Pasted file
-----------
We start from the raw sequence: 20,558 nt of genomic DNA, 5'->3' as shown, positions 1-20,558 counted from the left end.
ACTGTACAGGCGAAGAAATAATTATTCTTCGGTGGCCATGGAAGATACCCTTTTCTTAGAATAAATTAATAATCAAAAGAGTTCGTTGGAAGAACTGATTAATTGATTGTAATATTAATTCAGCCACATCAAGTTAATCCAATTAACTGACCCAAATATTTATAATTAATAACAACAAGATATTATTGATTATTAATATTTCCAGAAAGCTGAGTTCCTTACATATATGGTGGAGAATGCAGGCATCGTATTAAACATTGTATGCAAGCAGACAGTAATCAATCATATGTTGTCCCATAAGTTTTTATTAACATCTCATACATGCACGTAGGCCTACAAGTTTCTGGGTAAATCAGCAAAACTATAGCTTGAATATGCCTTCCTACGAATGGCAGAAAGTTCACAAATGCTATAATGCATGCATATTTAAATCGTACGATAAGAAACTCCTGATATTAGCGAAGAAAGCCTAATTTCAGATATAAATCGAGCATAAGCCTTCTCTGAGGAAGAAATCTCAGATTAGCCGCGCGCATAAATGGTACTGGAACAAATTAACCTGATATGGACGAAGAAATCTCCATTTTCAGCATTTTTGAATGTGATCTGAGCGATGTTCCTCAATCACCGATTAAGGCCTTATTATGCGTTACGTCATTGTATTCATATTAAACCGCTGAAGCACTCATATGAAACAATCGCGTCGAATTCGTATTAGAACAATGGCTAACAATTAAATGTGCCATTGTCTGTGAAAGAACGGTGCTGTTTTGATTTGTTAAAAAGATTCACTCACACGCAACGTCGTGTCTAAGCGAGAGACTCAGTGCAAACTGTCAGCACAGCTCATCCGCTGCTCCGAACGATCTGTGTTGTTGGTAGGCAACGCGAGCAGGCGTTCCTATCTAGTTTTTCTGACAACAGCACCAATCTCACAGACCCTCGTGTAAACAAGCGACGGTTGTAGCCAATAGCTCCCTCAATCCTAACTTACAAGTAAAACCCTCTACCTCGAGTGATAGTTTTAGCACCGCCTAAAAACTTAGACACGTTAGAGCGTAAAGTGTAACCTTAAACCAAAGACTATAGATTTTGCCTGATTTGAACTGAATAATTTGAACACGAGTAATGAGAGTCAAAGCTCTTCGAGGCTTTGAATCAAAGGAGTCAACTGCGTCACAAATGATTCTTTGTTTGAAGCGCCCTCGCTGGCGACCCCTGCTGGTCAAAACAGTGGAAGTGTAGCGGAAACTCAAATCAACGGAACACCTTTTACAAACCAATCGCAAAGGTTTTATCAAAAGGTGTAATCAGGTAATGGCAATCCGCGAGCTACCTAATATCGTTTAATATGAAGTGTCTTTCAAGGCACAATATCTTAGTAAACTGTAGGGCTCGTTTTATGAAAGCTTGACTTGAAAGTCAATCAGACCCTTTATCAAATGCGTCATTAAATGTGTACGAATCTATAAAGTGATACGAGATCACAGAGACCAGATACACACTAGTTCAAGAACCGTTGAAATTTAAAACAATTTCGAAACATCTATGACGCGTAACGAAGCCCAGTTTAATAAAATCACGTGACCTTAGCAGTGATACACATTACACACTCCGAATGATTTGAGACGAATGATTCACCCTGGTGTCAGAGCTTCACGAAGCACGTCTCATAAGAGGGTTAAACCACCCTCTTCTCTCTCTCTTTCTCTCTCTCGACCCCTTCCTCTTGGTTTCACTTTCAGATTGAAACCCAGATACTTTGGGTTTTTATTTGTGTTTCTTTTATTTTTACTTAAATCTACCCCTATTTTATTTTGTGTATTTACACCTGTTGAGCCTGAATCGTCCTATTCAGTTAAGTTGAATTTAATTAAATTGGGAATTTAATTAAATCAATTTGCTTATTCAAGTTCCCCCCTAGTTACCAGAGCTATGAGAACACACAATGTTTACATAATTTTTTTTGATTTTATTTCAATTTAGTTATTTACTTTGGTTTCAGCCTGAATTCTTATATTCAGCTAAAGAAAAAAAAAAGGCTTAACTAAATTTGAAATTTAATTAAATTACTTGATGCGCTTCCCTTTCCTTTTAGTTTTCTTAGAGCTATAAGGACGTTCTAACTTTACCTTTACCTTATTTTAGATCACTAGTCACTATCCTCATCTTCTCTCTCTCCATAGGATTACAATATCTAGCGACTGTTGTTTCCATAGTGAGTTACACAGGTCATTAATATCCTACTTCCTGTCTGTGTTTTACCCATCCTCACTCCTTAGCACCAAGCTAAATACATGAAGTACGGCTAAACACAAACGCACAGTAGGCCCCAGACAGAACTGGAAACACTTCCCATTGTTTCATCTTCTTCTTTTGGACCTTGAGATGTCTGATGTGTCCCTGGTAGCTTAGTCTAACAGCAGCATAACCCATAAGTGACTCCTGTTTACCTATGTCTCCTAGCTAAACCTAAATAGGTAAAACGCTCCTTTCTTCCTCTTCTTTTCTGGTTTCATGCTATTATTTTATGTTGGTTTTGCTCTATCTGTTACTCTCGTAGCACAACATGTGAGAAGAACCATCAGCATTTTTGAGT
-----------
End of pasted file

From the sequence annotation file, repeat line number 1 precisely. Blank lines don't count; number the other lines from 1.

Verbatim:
We start from the raw sequence: 20,558 nt of genomic DNA, 5'->3' as shown, positions 1-20,558 counted from the left end.